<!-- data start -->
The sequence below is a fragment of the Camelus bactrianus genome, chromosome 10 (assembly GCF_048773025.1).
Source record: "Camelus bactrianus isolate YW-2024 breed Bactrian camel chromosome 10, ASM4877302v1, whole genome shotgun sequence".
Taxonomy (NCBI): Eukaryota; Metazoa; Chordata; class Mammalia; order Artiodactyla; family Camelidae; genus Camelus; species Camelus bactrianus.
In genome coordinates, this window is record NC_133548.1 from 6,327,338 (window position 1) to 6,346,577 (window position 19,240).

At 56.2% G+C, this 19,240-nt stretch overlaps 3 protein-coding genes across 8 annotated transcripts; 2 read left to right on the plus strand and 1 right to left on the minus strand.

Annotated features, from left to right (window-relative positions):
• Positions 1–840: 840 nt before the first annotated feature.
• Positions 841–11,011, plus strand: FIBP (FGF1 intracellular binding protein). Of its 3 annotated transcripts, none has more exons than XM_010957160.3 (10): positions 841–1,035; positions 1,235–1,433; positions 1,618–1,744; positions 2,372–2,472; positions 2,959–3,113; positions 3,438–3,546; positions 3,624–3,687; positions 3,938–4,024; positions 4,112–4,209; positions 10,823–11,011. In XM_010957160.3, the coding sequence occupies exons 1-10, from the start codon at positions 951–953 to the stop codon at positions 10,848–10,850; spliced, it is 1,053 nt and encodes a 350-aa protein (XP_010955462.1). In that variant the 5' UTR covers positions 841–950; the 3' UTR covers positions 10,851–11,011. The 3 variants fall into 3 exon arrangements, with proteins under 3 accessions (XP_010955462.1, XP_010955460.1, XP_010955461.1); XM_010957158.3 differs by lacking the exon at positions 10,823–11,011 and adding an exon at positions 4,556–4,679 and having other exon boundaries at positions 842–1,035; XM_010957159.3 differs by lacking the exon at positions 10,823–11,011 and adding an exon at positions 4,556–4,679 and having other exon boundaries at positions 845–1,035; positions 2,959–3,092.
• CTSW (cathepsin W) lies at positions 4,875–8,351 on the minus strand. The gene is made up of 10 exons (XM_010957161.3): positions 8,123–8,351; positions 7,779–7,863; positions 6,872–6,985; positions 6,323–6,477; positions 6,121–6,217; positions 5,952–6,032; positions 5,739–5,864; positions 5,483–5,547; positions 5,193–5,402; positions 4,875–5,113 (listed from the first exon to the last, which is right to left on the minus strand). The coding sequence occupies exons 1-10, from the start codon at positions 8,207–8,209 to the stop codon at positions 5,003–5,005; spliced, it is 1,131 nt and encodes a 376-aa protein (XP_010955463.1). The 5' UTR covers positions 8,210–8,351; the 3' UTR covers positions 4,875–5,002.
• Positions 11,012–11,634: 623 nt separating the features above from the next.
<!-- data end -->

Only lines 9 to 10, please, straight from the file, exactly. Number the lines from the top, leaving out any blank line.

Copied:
• CTSW (cathepsin W) lies at positions 4,875–8,351 on the minus strand. The gene is made up of 10 exons (XM_010957161.3): positions 8,123–8,351; positions 7,779–7,863; positions 6,872–6,985; positions 6,323–6,477; positions 6,121–6,217; positions 5,952–6,032; positions 5,739–5,864; positions 5,483–5,547; positions 5,193–5,402; positions 4,875–5,113 (listed from the first exon to the last, which is right to left on the minus strand). The coding sequence occupies exons 1-10, from the start codon at positions 8,207–8,209 to the stop codon at positions 5,003–5,005; spliced, it is 1,131 nt and encodes a 376-aa protein (XP_010955463.1). The 5' UTR covers positions 8,210–8,351; the 3' UTR covers positions 4,875–5,002.
• Positions 11,012–11,634: 623 nt separating the features above from the next.